Crater Lake…just what it says it is

On my road trip last year from San Francisco to southern Oregon and back I noticed a sign proclaiming that Crater Lake National Park  was nearby.

After a short detour off of U.S. 97  I was at the entrance, my senior citizen national parks pass in hand.

I came in the northern end and took the eastern loop around the lake down to the southern entrance.  There was road work causing tieups on the western loop, the guy at the gate told me.

It was indeed all that it was cracked up to be; a lake in a crater.    The name itself has

crater lake google earth snip

Google Earth image of Crater Lake

always described it in my mind’s eye and I was happy it lived up to its billing.  Truth be told, it was much larger and way more defined that I thought it would be.

And the real truth to be told…somewhere in my mind has always been the notion that it was actually formed when a meteor fell out of the sky and left a crater that filled with water.  I have never claimed geological literacy.

Au contraire.  Crater Lake used to be a volcano, Mount Mazama.  Eruptions for approximately 400,000 years had built the mountain up to about 12,000 feet.  A massive eruption about 7,700 years ago caused so much material to be thrown up out of the center that the remaining mountain collapsed, creating a deep hole, or caldera, that is today about half filled with water.  Subsequent eruptions were within the caldera and resulted in two islands in the lake.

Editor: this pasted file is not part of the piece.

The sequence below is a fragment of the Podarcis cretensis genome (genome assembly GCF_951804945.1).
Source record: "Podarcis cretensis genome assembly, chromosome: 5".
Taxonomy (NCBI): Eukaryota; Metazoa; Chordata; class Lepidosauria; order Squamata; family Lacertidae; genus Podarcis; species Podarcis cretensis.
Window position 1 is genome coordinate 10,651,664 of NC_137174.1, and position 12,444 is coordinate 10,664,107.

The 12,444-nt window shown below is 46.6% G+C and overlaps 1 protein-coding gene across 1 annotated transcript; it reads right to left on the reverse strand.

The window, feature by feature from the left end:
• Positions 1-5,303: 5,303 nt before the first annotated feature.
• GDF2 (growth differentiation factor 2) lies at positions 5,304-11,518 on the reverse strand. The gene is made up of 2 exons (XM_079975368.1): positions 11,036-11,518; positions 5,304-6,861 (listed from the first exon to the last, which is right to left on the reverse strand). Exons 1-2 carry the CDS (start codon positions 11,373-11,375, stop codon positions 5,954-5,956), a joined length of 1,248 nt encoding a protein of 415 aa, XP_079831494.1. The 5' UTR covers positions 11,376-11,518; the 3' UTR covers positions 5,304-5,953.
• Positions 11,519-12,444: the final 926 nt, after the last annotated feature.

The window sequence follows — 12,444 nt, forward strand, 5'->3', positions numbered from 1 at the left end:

It took about 700 years for rain and snowmelt to fill the crater to where it is now.  At just over 1,900 feet at maximum depth, it is the deepest lake in the U.S. and it is about 5 miles by 6 miles.  Its average depth is 1,100 feet.

The lake has no inflow or outflow.  Loss is from evaporation and gain is from rain and snowmelt.  The Pacific Ocean weather systems bring an average of 44 feet of snow a year to the crater.  And the snow can hang around.   It was September when I visited, and there were still couple of small snowdrifts visible along the shoreline.

The systems that bring all that snowfall generally bring moderate winter temperatures, so there is rarely a surface freeze of the lake. The last complete one was in 1949.

And in case you’re wondering, with the evaporation and the precipitation the lake replenishes itself every 250 years.

How about the swimming?  Pretty cold.  The water temperature is 55 to 60 degrees in the summer.  And to take the plunge one has to take a 1.1 mile hike, descending 700 feet, and then hike back up again.

Not for me, thanks.


This is Wizard Island, one of two formed from volcanic activity within the crater after the massive collapse of Mount Mazama.  The other, a small rocky outcrop with a handful of trees on it, is called Phantom Ship because of its profile.  All photos by Ron Haines.




The tan outcrop in this photo (and the closeup below) is pumice, which is created when super-heated, highly pressurized rock is violently ejected from a volcano.  This formation was buried under the years of volcanic activity before the mountain collapsed.  Subsequent erosion of the sides of the crater have exposed it.




About Ron Haines

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This entry was posted in Nature, Offbeat, Road trip, Snow. Bookmark the permalink.

2 Responses to Crater Lake…just what it says it is

  1. Roger says:

    Great posting, Ron!
    It’s been 40 years, but Crater Lake remains among the prettiest sights I’ve ever seen!
    Love the history/ geology too.


  2. DJ says:

    So interesting ….. & sure do love your pictures. Love lakes ….. enjoy more than the ocean, personally. Enjoy ….. & Happy Traveling, friend.


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